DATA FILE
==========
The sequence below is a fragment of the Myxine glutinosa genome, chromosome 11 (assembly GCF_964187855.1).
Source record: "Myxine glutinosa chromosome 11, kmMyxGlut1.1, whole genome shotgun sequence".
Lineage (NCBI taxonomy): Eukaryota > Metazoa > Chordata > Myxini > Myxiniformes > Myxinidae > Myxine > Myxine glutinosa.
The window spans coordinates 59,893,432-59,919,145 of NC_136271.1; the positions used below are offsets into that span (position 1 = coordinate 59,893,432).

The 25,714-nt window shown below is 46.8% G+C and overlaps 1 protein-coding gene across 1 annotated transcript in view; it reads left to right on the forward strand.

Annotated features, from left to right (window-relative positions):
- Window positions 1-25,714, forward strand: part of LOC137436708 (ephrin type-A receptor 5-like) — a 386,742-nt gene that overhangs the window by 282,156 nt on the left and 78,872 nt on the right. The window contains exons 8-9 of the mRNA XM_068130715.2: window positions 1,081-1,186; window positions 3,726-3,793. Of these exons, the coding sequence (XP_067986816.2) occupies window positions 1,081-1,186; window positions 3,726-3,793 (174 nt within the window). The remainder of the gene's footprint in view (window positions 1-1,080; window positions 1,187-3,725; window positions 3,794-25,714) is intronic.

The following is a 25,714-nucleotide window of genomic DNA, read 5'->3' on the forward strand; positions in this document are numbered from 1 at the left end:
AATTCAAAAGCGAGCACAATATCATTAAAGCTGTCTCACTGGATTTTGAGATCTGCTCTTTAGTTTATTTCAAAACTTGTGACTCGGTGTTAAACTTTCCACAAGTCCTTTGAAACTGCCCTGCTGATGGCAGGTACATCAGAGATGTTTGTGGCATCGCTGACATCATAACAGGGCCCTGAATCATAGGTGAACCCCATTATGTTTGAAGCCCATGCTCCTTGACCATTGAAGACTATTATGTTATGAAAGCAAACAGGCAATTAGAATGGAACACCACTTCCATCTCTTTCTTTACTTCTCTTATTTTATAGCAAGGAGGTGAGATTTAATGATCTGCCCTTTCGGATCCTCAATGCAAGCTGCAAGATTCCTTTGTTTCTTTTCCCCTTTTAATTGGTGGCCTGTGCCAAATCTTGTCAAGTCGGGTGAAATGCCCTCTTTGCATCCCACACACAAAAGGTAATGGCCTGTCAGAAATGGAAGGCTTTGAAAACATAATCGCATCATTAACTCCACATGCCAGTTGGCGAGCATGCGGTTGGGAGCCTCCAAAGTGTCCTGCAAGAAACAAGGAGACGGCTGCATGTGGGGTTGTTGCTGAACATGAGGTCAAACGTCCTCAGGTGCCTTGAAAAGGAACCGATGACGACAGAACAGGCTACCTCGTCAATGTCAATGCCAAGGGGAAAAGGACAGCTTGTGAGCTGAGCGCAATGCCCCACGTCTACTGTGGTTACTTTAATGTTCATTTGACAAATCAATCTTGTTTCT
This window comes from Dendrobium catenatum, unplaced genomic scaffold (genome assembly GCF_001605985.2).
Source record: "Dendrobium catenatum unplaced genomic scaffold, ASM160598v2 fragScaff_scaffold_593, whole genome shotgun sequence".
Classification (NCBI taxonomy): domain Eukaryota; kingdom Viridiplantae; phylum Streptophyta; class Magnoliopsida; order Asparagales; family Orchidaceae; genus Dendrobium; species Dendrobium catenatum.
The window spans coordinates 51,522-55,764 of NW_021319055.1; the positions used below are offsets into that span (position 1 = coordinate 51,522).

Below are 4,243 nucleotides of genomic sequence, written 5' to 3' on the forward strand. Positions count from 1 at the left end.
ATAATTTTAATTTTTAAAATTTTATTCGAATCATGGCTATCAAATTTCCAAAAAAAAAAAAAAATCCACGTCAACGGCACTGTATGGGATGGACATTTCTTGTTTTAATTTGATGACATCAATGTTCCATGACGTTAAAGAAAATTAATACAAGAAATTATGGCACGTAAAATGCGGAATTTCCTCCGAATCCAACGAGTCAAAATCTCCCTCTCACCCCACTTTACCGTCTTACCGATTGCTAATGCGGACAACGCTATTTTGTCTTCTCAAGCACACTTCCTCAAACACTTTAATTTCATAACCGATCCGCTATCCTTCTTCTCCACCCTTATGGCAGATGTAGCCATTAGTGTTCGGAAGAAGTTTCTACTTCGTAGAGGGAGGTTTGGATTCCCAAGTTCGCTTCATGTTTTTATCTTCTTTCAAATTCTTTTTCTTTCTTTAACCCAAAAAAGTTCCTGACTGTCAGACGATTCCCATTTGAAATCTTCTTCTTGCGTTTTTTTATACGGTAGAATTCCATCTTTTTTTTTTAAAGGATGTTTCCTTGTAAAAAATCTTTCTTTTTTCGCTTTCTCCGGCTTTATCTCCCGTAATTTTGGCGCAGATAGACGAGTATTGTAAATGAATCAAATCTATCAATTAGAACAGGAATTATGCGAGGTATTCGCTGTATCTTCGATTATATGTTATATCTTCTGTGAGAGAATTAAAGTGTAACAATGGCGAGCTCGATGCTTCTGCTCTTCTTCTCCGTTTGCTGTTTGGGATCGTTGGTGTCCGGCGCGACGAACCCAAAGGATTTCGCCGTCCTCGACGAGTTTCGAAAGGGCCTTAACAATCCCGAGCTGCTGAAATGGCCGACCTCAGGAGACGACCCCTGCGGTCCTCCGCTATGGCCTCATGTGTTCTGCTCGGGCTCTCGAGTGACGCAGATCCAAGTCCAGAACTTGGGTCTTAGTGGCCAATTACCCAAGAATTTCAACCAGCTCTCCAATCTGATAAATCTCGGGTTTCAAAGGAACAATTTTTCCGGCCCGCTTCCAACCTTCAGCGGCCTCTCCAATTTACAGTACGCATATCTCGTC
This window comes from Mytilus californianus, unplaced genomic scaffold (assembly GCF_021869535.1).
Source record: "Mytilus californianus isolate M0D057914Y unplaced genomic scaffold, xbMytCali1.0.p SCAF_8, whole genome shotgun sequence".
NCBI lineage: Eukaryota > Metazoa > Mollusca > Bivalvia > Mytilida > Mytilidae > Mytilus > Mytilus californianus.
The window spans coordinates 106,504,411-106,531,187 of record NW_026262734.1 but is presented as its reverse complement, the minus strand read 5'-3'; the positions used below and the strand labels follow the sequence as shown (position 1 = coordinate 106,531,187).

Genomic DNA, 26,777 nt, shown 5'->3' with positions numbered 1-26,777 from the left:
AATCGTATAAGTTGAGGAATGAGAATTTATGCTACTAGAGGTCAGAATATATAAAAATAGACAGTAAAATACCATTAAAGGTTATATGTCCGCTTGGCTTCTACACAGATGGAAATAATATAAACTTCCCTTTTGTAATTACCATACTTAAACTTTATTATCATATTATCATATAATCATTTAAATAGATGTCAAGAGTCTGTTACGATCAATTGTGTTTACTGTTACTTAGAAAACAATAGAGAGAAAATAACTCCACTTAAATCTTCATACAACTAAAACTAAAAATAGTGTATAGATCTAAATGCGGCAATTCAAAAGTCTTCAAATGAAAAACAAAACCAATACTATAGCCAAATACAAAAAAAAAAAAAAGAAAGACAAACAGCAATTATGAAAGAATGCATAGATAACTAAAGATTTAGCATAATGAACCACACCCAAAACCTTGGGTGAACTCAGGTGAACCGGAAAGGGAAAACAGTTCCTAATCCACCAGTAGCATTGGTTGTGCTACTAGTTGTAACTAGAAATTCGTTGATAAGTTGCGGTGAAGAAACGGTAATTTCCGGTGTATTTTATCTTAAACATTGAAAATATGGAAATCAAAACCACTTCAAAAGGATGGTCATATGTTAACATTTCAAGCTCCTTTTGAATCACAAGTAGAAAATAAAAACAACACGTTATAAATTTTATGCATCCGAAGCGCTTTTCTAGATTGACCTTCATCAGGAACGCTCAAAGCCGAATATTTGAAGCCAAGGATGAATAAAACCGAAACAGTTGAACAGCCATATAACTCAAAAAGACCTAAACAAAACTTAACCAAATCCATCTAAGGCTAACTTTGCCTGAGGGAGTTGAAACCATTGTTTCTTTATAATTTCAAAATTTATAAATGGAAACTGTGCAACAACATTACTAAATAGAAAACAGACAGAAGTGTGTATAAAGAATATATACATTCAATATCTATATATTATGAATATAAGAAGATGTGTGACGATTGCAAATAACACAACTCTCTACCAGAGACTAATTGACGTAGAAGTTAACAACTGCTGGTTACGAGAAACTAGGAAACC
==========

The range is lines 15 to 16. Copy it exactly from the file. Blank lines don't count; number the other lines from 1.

ATAATTTTAATTTTTAAAATTTTATTCGAATCATGGCTATCAAATTTCCAAAAAAAAAAAAAAATCCACGTCAACGGCACTGTATGGGATGGACATTTCTTGTTTTAATTTGATGACATCAATGTTCCATGACGTTAAAGAAAATTAATACAAGAAATTATGGCACGTAAAATGCGGAATTTCCTCCGAATCCAACGAGTCAAAATCTCCCTCTCACCCCACTTTACCGTCTTACCGATTGCTAATGCGGACAACGCTATTTTGTCTTCTCAAGCACACTTCCTCAAACACTTTAATTTCATAACCGATCCGCTATCCTTCTTCTCCACCCTTATGGCAGATGTAGCCATTAGTGTTCGGAAGAAGTTTCTACTTCGTAGAGGGAGGTTTGGATTCCCAAGTTCGCTTCATGTTTTTATCTTCTTTCAAATTCTTTTTCTTTCTTTAACCCAAAAAAGTTCCTGACTGTCAGACGATTCCCATTTGAAATCTTCTTCTTGCGTTTTTTTATACGGTAGAATTCCATCTTTTTTTTTTAAAGGATGTTTCCTTGTAAAAAATCTTTCTTTTTTCGCTTTCTCCGGCTTTATCTCCCGTAATTTTGGCGCAGATAGACGAGTATTGTAAATGAATCAAATCTATCAATTAGAACAGGAATTATGCGAGGTATTCGCTGTATCTTCGATTATATGTTATATCTTCTGTGAGAGAATTAAAGTGTAACAATGGCGAGCTCGATGCTTCTGCTCTTCTTCTCCGTTTGCTGTTTGGGATCGTTGGTGTCCGGCGCGACGAACCCAAAGGATTTCGCCGTCCTCGACGAGTTTCGAAAGGGCCTTAACAATCCCGAGCTGCTGAAATGGCCGACCTCAGGAGACGACCCCTGCGGTCCTCCGCTATGGCCTCATGTGTTCTGCTCGGGCTCTCGAGTGACGCAGATCCAAGTCCAGAACTTGGGTCTTAGTGGCCAATTACCCAAGAATTTCAACCAGCTCTCCAATCTGATAAATCTCGGGTTTCAAAGGAACAATTTTTCCGGCCCGCTTCCAACCTTCAGCGGCCTCTCCAATTTACAGTACGCATATCTCGTC
This window comes from Mytilus californianus, unplaced genomic scaffold (assembly GCF_021869535.1).